17. Close up, hands taping on the computer
18. SOUNDBITE (English) Filippo Grandi, United Nations High Commissioner for Refugees:
“I want to go and say it's possible once again, it's possible if there is political will, if conflicts are, you know, end because there is a political solution and through the cooperation of countries in the region and the support of donors. It's a rare, almost unique win-win.”
19. Close up, Camera screen filming, Grandi in the background

STORYLINE:
The UN Refugee Agency (UNHCR) said today (16 Jun) that the number of people forced to flee their homes has increased every year over the past decade and stands at the highest level since records began, a trend that can only be reversed by a new, concerted push toward peace-making.


By the end of 2021, those displaced by war, violence, persecution, and human rights abuses stood at 89.3 million, up 8 percent from a year earlier and well over double the figure of 10 years ago, according to UNHCR's annual Global Trends report.

Since then, the Russian invasion of Ukraine – causing the fastest and one of the largest forced displacement crises since World War II – and other emergencies, from Africa to Afghanistan and beyond, pushed the figure over the dramatic milestone of 100 million.

"Every year of the last decade, the numbers have climbed," said the United Nations High Commissioner for Refugees, Filippo Grandi.

"Either the international community comes together to take action to address this human tragedy, resolve conflicts and find lasting solutions, or this terrible trend will continue.”

Last year was notable for the number of conflicts that escalated and new ones that flared; 23 countries, with a combined population of 850 million, faced medium- or high-intensity conflicts, according to the World Bank.

Meanwhile, food scarcity, inflation, and the climate crisis are adding to people’s hardship, stretching the humanitarian response just as the funding outlook in many situations appears bleak.

The number of refugees rose in 2021 to 27.1 million. Arrivals climbed in Uganda, Chad, and Sudan, among others. Most refugees were, once again, hosted by neighbouring countries with few resources.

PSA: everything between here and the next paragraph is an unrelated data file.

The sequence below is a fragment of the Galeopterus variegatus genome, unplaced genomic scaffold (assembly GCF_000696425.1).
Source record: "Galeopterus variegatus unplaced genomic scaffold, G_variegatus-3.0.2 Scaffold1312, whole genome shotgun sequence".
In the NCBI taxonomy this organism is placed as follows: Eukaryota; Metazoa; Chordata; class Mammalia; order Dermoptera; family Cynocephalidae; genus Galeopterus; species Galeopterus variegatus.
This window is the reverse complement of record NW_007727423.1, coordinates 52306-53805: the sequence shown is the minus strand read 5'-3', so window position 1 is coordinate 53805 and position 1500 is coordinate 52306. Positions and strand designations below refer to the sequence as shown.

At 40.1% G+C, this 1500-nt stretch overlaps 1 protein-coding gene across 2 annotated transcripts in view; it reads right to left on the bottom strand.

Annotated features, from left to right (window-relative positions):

The number of asylum seekers reached 4.6 million, up 11 percent.

Last year also saw the 15th straight annual rise in people displaced within their countries by conflict, to 53.2 million.

The increase was driven by mounting violence or conflict in some places, for example, Myanmar.

The conflict in Ethiopia’s Tigray and other regions has spurred the flight of millions within the country. Insurgencies in the Sahel drove fresh internal displacement, particularly in Burkina Faso and Chad.

The speed and volume of displacement are still outpacing the availability of solutions for those displaced – like return, resettlement, or local integration.

Yet the Global Trends report also contained glimmers of hope. The number of refugee and IDP returns increased in 2021, returning to pre-COVID-19 levels, with voluntary repatriation having surged 71 percent, though numbers remained modest.

“While we’re witnessing appalling new refugee situations, and existing ones reigniting or remaining unresolved, there are also examples of countries and communities working together to pursue solutions for the displaced,” Grandi added.

"It's happening in places – for example, the regional cooperation to repatriate Ivorians – but these important decisions need to be replicated or scaled up elsewhere."

And although the estimated number of stateless people grew slightly in 2021, some 81,200 acquired citizenship or had it confirmed – the biggest reduction in statelessness since the start of UNHCR’s IBelong campaign in 2014.